SERGEANT TIM ANDERSON (Retired)
Tim Anderson is a retired Sergeant II from the Los Angeles Police Department where he spent 28 ½ years on active duty. In addition to his patrol time as an officer and supervisor, he spent 16 years in Metropolitan Division as a Police Officer with the Special Weapons and Tactics Team [SWAT] and a Tactical Operations Supervisor with the K-9 platoon. During the 10 years he spent with the K-9 platoon, Tim was instrumental in developing and implementing the first major interagency canine training event sponsored by LAPD and the Los Angeles County Police Canine Association. Held in May 1998, the event hosted thirteen departments and trained almost 80 canine handlers and tactical officers. In addition to his interest in training, Tim has testified in numerous K-9 litigation cases in both Superior and Federal courts. In addition to Metropolitan Division, he has held assignments as a supervisor with the department’s Anti-Terrorist Division, Watch Commander - West Bureau CRASH, In-Service Tactics Unit supervisor - Training Division, Assistant Watch Commander – Hollywood Patrol Division, OIC – Southwest Division Special Problems Unit, and the Training Division representative on the Department’s Use of Force Review Board. During his tour with the K-9 Platoon he was awarded the Police Medal for bravery under fire.
In addition to the Los Angeles Police Department, Tim has 30 years of military service and retired in 1997 as Colonel in the United States Marine Corps. During his Marine Corps career, he completed tours as the Commanding Officer of two separate Battalions, G-3 (Operations) 3rd Marine Expeditionary Brigade, G-3 (Operations) and Chief of Staff, Reserve Marine Air Ground Task Force Pacific, and Chief of the Rear Operations Group (RAOG), First Marine Expeditionary Force. In addition to earning a Bachelor of Arts and a Master Degree, he is a graduate of the United States Army War College.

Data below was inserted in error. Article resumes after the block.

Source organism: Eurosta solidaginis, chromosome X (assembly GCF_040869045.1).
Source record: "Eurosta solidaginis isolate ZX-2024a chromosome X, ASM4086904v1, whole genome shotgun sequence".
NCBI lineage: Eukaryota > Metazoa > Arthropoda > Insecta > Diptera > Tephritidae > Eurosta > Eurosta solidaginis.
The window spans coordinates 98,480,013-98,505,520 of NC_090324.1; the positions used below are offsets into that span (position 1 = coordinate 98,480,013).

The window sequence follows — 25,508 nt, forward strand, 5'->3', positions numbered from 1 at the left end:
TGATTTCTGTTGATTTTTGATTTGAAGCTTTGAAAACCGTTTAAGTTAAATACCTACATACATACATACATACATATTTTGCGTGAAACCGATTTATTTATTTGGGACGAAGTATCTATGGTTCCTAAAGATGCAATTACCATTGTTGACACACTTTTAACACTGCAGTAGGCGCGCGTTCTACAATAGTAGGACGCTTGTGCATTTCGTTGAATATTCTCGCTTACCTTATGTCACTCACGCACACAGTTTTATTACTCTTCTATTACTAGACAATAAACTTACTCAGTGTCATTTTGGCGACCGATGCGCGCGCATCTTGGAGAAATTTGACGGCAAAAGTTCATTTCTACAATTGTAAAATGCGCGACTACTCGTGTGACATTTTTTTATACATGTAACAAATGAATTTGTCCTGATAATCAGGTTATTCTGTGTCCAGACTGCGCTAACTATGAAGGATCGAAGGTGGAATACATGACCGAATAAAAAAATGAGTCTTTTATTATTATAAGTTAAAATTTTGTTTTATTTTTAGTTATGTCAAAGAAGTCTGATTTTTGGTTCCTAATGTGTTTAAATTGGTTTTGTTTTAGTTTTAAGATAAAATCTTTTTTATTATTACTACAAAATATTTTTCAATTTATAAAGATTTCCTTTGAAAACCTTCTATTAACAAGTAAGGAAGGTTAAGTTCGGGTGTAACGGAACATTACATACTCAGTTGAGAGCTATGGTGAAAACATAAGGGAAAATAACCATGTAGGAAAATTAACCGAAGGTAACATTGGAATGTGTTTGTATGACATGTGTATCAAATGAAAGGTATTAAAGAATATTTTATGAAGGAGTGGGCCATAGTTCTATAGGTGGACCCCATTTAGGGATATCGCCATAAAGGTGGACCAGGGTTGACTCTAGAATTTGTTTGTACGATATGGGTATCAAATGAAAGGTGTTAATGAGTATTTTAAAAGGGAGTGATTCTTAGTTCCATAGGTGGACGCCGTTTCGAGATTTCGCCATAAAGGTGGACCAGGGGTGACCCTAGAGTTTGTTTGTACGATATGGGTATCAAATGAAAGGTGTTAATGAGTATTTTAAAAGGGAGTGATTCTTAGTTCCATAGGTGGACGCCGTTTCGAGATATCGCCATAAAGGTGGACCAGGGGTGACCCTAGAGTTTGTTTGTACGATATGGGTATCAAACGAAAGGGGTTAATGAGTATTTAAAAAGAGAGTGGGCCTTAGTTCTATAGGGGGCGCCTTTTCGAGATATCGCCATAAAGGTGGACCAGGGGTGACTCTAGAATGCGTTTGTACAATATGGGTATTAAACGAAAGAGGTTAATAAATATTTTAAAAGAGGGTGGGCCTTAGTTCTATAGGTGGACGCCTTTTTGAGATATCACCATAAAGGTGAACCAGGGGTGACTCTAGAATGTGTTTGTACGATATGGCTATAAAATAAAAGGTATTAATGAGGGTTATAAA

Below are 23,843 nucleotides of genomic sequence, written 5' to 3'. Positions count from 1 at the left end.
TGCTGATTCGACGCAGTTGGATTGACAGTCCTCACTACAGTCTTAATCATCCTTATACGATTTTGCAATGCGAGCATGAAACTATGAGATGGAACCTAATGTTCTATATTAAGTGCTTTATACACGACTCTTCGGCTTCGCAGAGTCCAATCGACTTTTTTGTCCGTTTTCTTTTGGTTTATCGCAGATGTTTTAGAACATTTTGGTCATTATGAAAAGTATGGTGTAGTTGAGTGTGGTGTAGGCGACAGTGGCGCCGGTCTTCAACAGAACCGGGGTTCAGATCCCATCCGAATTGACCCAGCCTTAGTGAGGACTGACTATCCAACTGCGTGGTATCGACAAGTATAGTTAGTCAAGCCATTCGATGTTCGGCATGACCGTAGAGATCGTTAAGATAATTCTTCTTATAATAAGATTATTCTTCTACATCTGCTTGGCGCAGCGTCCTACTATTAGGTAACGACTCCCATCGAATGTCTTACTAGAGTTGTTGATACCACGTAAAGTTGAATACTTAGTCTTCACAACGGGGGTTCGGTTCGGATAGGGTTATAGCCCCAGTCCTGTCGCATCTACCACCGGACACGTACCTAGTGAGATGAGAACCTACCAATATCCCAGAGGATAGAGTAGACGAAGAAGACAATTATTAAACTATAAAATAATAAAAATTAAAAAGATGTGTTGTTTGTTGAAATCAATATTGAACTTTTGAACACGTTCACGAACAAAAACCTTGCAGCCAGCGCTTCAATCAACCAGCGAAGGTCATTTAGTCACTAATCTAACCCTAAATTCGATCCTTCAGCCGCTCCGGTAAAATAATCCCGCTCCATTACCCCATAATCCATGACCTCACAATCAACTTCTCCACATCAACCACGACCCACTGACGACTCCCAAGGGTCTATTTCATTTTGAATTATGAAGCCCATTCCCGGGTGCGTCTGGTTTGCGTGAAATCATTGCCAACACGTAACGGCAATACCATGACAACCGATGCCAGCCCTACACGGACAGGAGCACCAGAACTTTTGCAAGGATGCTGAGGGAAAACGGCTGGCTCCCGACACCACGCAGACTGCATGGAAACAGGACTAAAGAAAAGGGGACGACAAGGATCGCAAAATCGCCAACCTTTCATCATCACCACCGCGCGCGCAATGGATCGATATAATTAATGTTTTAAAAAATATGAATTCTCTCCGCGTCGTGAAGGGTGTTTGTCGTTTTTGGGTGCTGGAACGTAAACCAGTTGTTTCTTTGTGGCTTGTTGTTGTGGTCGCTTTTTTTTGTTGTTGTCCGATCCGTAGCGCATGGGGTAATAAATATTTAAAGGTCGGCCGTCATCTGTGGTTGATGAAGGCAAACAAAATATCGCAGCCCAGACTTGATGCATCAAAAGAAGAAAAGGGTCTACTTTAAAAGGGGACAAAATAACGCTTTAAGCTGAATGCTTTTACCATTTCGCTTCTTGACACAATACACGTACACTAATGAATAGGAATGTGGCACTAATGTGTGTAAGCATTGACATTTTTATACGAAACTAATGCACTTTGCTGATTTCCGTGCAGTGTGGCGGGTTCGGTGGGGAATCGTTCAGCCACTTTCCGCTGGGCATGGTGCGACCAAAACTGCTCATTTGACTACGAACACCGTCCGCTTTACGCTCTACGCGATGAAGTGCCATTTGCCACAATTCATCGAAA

Prior this his retirement from LAPD, Tim joined forces with a Commander and a Captain on the Los Angeles County Sheriff’s Department and developed a course of instruction entitled “Tactical Science”. The focus of the course is to introduce its students to the fundamental doctrinal principles from which tactics are derived. It defines and describes time honored concepts such as tempo, initiative, density, deconfliction, fog and friction and their impact on the successful resolution for tactical operations of all types. Methods for conducting a terrain analysis, envisioning and achieving an end state, developing and employing asymmetric strategies, and building an effective tactical response are also covered. To date they have taught over 1500 students from departments throughout the United States. Graduates have included civilian and sworn personnel from many agencies in the Emergency Management and Disaster Response community. Representatives from the Singapore Police Department and a Belgium counter terrorist organization have also attended.